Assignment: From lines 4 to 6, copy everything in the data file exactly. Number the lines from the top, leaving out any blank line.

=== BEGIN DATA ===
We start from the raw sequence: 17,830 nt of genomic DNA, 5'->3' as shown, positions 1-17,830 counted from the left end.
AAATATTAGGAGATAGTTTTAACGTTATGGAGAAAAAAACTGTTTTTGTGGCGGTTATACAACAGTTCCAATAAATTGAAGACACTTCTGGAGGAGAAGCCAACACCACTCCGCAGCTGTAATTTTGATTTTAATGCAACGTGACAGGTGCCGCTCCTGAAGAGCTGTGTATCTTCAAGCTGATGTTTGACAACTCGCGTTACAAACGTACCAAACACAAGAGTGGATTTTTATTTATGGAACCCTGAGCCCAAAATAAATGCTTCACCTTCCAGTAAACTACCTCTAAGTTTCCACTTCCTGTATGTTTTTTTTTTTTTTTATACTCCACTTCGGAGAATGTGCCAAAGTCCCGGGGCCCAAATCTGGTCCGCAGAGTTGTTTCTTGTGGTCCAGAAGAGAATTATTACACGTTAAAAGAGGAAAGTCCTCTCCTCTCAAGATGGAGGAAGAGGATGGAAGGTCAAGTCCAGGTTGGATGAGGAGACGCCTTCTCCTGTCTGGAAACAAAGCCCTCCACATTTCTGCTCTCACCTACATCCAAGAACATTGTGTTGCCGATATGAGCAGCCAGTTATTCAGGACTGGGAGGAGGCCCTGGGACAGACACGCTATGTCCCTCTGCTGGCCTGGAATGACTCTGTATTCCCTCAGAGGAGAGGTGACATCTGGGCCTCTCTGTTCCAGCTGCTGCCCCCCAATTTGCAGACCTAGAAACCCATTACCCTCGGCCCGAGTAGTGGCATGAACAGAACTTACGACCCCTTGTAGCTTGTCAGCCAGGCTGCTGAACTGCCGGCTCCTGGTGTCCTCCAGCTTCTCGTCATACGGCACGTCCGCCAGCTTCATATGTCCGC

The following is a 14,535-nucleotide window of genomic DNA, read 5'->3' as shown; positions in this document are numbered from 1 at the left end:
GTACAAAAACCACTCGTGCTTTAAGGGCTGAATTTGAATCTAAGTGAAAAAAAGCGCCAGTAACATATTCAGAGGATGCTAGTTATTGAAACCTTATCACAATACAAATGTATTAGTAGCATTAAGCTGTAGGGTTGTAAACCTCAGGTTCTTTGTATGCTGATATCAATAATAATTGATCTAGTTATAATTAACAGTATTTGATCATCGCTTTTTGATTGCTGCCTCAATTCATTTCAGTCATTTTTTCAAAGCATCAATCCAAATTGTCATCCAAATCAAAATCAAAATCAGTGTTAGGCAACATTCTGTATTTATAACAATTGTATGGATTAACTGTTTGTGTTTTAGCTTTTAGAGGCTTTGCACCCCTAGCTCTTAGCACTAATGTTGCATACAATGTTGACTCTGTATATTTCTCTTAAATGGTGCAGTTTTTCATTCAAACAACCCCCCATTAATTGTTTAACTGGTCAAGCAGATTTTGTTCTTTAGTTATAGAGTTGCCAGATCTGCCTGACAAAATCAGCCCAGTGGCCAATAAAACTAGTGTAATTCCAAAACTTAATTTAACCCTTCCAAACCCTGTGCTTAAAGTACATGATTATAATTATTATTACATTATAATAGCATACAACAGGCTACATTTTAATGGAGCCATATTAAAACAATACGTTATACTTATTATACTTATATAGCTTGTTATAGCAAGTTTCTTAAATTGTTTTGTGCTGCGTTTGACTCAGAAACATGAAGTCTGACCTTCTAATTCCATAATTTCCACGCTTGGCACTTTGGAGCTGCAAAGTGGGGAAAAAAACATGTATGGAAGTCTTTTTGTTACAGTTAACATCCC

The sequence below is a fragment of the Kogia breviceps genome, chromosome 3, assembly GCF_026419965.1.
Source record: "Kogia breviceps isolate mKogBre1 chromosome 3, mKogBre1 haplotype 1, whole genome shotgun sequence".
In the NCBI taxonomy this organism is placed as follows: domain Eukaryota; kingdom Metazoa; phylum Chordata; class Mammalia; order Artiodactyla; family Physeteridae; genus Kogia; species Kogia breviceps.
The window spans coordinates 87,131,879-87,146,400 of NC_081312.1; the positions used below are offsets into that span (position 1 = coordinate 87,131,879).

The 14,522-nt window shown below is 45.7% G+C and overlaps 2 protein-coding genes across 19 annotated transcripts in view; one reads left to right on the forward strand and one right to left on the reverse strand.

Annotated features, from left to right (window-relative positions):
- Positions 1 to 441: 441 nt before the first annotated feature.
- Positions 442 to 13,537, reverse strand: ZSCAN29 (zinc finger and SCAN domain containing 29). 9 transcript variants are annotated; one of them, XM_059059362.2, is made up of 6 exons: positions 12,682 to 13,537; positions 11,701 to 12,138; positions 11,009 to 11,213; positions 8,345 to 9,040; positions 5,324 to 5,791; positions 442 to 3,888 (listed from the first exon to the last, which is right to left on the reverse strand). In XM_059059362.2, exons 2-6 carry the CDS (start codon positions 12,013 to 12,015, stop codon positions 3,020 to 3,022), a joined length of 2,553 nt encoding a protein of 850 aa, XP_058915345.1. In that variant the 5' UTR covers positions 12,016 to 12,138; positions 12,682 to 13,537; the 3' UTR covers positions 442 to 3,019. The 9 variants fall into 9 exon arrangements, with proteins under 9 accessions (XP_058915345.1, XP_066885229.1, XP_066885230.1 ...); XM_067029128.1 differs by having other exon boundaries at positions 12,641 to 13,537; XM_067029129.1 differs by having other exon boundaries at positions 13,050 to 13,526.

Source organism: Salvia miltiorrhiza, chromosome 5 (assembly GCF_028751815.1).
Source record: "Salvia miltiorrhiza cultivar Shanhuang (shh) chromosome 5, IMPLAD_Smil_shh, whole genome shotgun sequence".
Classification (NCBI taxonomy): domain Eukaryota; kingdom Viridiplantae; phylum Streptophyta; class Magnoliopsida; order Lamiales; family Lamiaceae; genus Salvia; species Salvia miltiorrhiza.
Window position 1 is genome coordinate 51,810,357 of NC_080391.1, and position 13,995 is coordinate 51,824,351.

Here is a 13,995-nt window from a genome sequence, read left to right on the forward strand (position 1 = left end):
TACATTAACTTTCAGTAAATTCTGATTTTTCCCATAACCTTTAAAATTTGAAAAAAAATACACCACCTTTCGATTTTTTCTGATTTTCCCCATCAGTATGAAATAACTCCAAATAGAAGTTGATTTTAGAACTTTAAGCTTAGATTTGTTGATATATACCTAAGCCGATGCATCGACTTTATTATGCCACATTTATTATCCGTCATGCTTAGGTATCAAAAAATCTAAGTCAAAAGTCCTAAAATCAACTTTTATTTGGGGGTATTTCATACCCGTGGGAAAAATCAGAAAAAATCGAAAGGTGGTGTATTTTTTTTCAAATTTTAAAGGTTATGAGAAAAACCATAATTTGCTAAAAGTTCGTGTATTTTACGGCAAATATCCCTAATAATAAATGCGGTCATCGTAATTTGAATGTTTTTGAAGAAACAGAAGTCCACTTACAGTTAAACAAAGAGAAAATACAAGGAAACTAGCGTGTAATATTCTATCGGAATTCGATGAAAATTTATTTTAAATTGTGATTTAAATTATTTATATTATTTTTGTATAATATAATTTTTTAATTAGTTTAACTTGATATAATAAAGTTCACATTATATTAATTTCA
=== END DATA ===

GTACAAAAACCACTCGTGCTTTAAGGGCTGAATTTGAATCTAAGTGAAAAAAAGCGCCAGTAACATATTCAGAGGATGCTAGTTATTGAAACCTTATCACAATACAAATGTATTAGTAGCATTAAGCTGTAGGGTTGTAAACCTCAGGTTCTTTGTATGCTGATATCAATAATAATTGATCTAGTTATAATTAACAGTATTTGATCATCGCTTTTTGATTGCTGCCTCAATTCATTTCAGTCATTTTTTCAAAGCATCAATCCAAATTGTCATCCAAATCAAAATCAAAATCAGTGTTAGGCAACATTCTGTATTTATAACAATTGTATGGATTAACTGTTTGTGTTTTAGCTTTTAGAGGCTTTGCACCCCTAGCTCTTAGCACTAATGTTGCATACAATGTTGACTCTGTATATTTCTCTTAAATGGTGCAGTTTTTCATTCAAACAACCCCCCATTAATTGTTTAACTGGTCAAGCAGATTTTGTTCTTTAGTTATAGAGTTGCCAGATCTGCCTGACAAAATCAGCCCAGTGGCCAATAAAACTAGTGTAATTCCAAAACTTAATTTAACCCTTCCAAACCCTGTGCTTAAAGTACATGATTATAATTATTATTACATTATAATAGCATACAACAGGCTACATTTTAATGGAGCCATATTAAAACAATACGTTATACTTATTATACTTATATAGCTTGTTATAGCAAGTTTCTTAAATTGTTTTGTGCTGCGTTTGACTCAGAAACATGAAGTCTGACCTTCTAATTCCATAATTTCCACGCTTGGCACTTTGGAGCTGCAAAGTGGGGAAAAAAACATGTATGGAAGTCTTTTTGTTACAGTTAACATCCC

The sequence below is a fragment of the Kogia breviceps genome, chromosome 3, assembly GCF_026419965.1.
Source record: "Kogia breviceps isolate mKogBre1 chromosome 3, mKogBre1 haplotype 1, whole genome shotgun sequence".